“The pandemic has affected us,” Morrison said. “People aren’t coming out and rightfully so. We’re adhering to guidelines and seeing less traffic than normal, but I’m confident once it’s passed they will.”

Morrison said the bowling alley has a “three-tier” approach to trying to combat the spread of a virus in sport that’s inherently very hands-on.

Every fifteen minutes staff sweep through the facility and clean all of the balls and equipment. There are supplies at the lanes to help facilitate cleaning equipment between use, and there are sanitation stations throughout the facility with disinfectants.

All employees and guests at the facility are required to wear face masks, Morrison said, and the seating is set up at every other lane.

“Folks are nice and spaced out,” Morrison said. “It’s a huge venue so we can seat people pretty far apart. We have directional arrows to stop people from getting close to each other, and that’s worked pretty well so far.”

Still, like many in Arlington, Morrison is hoping sometime soon people will be able to gather and roll at Bowlero without concerns about spreading COVID-19.

“We’re looking forward to folks in the neighborhood being able to check us out,” Morrison said. “And if you’re in the mood to just come in and have a drink we have an awesome bar.”

Photos courtesy Bowlero

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This past Saturday was a heck of a time to open a new gym.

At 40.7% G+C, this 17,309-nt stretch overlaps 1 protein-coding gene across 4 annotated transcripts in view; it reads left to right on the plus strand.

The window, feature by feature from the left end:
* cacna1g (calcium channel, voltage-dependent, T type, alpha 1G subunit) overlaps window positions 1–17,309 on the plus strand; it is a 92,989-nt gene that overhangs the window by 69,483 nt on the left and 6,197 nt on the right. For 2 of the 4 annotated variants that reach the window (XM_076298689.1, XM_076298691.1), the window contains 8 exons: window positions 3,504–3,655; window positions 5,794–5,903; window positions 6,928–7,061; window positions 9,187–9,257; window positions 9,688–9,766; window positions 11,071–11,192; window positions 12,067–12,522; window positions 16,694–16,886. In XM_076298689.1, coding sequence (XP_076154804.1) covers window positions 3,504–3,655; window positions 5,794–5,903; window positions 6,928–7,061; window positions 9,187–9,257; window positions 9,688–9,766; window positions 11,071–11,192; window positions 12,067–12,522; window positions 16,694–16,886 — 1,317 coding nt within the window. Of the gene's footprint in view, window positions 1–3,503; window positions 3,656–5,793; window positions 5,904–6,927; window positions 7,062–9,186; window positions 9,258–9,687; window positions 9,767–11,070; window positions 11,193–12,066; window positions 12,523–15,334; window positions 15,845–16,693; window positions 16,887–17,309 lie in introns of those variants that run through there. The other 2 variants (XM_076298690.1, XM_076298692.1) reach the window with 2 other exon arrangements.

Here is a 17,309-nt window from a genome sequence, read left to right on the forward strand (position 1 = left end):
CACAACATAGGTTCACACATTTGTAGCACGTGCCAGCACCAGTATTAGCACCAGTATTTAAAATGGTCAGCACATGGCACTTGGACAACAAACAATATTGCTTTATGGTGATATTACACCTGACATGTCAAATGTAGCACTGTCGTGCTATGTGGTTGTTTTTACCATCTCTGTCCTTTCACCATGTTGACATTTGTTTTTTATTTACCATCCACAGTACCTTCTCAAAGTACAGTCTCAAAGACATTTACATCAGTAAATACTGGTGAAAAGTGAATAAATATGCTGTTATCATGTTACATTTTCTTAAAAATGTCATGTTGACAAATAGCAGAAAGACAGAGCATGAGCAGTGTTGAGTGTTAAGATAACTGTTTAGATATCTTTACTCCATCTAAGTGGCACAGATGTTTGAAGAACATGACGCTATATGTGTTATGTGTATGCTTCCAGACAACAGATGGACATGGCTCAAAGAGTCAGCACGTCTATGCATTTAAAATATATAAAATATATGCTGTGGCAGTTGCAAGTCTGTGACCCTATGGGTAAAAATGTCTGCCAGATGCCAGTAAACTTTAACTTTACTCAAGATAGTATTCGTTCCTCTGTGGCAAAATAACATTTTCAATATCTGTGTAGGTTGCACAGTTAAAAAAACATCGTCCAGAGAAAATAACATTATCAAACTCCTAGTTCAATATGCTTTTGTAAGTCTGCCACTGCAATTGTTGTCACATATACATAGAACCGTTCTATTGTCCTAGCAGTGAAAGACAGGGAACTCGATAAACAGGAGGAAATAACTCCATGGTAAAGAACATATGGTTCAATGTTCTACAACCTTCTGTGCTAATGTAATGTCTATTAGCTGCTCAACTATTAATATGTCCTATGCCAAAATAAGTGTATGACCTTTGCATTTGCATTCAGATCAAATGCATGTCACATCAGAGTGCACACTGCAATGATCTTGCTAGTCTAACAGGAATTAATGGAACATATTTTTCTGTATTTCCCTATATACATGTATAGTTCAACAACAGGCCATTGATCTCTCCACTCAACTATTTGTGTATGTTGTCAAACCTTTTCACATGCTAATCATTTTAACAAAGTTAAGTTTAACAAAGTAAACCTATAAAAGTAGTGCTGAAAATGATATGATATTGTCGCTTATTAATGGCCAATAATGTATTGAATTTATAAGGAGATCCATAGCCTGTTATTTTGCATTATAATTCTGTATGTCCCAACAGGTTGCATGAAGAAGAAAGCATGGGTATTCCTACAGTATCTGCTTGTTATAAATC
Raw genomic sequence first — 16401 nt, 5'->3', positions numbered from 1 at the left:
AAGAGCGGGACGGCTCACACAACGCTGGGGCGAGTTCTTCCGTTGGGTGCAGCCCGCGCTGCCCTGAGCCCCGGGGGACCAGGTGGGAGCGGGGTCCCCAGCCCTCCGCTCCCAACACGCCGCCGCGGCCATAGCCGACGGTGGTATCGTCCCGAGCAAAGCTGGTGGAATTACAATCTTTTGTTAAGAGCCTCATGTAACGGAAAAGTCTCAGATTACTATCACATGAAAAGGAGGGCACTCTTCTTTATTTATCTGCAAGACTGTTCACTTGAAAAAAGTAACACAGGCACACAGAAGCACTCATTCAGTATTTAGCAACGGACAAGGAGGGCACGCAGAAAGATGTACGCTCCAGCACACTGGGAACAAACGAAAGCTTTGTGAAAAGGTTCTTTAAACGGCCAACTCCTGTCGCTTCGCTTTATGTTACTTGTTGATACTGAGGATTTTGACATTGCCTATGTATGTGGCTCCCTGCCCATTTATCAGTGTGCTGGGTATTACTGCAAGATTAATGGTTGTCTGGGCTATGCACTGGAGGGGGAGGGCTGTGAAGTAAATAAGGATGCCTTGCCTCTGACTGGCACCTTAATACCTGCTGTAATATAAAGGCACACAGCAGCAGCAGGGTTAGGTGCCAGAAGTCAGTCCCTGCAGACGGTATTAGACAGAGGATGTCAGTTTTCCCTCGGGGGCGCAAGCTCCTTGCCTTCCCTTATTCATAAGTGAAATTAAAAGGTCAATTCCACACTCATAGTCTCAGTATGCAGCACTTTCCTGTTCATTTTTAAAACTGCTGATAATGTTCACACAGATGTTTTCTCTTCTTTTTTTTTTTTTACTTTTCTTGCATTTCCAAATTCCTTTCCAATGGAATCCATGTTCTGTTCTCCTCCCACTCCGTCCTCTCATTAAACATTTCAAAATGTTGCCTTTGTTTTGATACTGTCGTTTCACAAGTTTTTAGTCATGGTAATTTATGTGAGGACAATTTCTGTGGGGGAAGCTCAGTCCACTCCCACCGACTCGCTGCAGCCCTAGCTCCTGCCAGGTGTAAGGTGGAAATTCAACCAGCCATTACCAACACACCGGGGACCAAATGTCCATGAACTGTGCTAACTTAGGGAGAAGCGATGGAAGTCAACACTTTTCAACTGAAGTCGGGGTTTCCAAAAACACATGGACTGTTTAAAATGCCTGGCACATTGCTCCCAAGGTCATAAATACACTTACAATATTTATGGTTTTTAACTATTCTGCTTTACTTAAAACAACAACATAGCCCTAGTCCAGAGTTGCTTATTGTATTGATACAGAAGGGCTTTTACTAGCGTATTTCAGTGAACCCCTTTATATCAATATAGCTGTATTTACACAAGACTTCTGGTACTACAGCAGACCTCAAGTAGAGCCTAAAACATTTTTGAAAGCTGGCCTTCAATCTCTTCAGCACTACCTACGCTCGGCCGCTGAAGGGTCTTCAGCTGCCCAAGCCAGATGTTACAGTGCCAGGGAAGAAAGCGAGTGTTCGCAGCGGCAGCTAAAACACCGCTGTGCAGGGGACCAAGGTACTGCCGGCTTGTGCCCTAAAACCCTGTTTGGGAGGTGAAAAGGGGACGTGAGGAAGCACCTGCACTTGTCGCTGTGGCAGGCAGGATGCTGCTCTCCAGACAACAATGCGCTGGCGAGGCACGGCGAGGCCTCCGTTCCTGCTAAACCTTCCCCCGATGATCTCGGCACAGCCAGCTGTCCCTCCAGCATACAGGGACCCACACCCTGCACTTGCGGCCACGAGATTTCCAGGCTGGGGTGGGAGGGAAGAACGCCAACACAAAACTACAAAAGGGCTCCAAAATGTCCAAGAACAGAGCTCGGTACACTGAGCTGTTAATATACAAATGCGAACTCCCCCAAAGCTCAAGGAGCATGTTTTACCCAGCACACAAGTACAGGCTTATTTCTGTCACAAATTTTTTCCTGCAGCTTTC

Despite a globe-spanning pandemic keeping Arlingtonians at home, despite delays in the construction, VIDA Fitness has opened at 4040 Wilson Blvd in Ballston.

General Manager Richie Poe didn’t shy away from saying COVID-19 and other factors made opening the location — the first non-D.C. location for the high-end local fitness chain — a challenge. But he said the gym’s budding community has been supportive.

“The opening was originally challenging,” Poe said. “This is the third VIDA location I’ve opened, but this is much different. Opening the gym was challenging. We have a lot of construction delays and COVID-19. But once we were able to finally get the doors open, the members have been happy and positive.”

Part of that opening process has been regular health inspections to ensure that the gym’s equipment is properly spaced and mechanisms are in place for frequent cleaning.

“We had to have a health inspection specifically for what we’re doing in response to COVID-19,” Poe said. “We were prepared for that and had everything in place. We’re following the mask policy for indoor use, social distancing orders by putting equipment out of service. Every day we switch the out of service equipment to make sure people are 10 feet apart and we have hand sanitizer stations around the club.”

Poe said the gym follows protocols above and beyond the state requirements, like using a machine that creates a sort of disinfectant fog that cleans the dumbbells between uses. So far, Poe said that’s paid off with support from gym members.